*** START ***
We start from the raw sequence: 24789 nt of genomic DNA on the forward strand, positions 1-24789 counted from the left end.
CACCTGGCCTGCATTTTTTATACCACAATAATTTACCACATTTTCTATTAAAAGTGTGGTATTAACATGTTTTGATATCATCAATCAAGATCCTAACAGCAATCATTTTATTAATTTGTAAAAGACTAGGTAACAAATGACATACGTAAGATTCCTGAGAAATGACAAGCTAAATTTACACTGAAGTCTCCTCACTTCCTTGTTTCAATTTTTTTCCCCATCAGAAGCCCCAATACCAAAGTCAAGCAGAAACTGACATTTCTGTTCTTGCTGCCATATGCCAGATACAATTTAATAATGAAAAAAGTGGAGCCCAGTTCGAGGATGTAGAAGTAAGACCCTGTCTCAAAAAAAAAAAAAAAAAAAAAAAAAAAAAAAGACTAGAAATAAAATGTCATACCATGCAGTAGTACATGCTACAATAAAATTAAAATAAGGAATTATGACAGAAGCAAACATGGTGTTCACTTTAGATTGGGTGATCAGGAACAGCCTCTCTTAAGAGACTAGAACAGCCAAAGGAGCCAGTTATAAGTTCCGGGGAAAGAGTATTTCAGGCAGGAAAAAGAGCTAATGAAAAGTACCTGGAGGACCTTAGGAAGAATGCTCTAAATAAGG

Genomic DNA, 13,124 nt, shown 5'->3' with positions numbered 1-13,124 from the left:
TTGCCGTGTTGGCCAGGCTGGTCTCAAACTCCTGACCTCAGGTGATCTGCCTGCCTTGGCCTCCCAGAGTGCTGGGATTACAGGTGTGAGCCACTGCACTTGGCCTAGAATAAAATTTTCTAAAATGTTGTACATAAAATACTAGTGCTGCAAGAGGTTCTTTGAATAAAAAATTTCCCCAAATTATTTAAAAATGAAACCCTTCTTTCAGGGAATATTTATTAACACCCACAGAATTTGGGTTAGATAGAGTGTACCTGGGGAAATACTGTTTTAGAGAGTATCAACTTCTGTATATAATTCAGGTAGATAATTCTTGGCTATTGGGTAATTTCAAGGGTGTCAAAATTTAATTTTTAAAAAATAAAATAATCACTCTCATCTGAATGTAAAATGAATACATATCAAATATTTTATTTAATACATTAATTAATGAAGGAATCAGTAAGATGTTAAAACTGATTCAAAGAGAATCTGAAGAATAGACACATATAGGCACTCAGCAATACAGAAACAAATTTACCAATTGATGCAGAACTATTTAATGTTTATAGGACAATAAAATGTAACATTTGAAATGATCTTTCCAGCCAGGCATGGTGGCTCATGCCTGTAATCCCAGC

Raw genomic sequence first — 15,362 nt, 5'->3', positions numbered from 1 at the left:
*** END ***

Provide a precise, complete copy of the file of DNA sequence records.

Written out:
We start from the raw sequence: 24789 nt of genomic DNA on the forward strand, positions 1-24789 counted from the left end.
CACCTGGCCTGCATTTTTTATACCACAATAATTTACCACATTTTCTATTAAAAGTGTGGTATTAACATGTTTTGATATCATCAATCAAGATCCTAACAGCAATCATTTTATTAATTTGTAAAAGACTAGGTAACAAATGACATACGTAAGATTCCTGAGAAATGACAAGCTAAATTTACACTGAAGTCTCCTCACTTCCTTGTTTCAATTTTTTTCCCCATCAGAAGCCCCAATACCAAAGTCAAGCAGAAACTGACATTTCTGTTCTTGCTGCCATATGCCAGATACAATTTAATAATGAAAAAAGTGGAGCCCAGTTCGAGGATGTAGAAGTAAGACCCTGTCTCAAAAAAAAAAAAAAAAAAAAAAAAAAAAAAAGACTAGAAATAAAATGTCATACCATGCAGTAGTACATGCTACAATAAAATTAAAATAAGGAATTATGACAGAAGCAAACATGGTGTTCACTTTAGATTGGGTGATCAGGAACAGCCTCTCTTAAGAGACTAGAACAGCCAAAGGAGCCAGTTATAAGTTCCGGGGAAAGAGTATTTCAGGCAGGAAAAAGAGCTAATGAAAAGTACCTGGAGGACCTTAGGAAGAATGCTCTAAATAAGG

Genomic DNA, 13,124 nt, shown 5'->3' with positions numbered 1-13,124 from the left:
TTGCCGTGTTGGCCAGGCTGGTCTCAAACTCCTGACCTCAGGTGATCTGCCTGCCTTGGCCTCCCAGAGTGCTGGGATTACAGGTGTGAGCCACTGCACTTGGCCTAGAATAAAATTTTCTAAAATGTTGTACATAAAATACTAGTGCTGCAAGAGGTTCTTTGAATAAAAAATTTCCCCAAATTATTTAAAAATGAAACCCTTCTTTCAGGGAATATTTATTAACACCCACAGAATTTGGGTTAGATAGAGTGTACCTGGGGAAATACTGTTTTAGAGAGTATCAACTTCTGTATATAATTCAGGTAGATAATTCTTGGCTATTGGGTAATTTCAAGGGTGTCAAAATTTAATTTTTAAAAAATAAAATAATCACTCTCATCTGAATGTAAAATGAATACATATCAAATATTTTATTTAATACATTAATTAATGAAGGAATCAGTAAGATGTTAAAACTGATTCAAAGAGAATCTGAAGAATAGACACATATAGGCACTCAGCAATACAGAAACAAATTTACCAATTGATGCAGAACTATTTAATGTTTATAGGACAATAAAATGTAACATTTGAAATGATCTTTCCAGCCAGGCATGGTGGCTCATGCCTGTAATCCCAGC

Raw genomic sequence first — 15,362 nt, 5'->3', positions numbered from 1 at the left: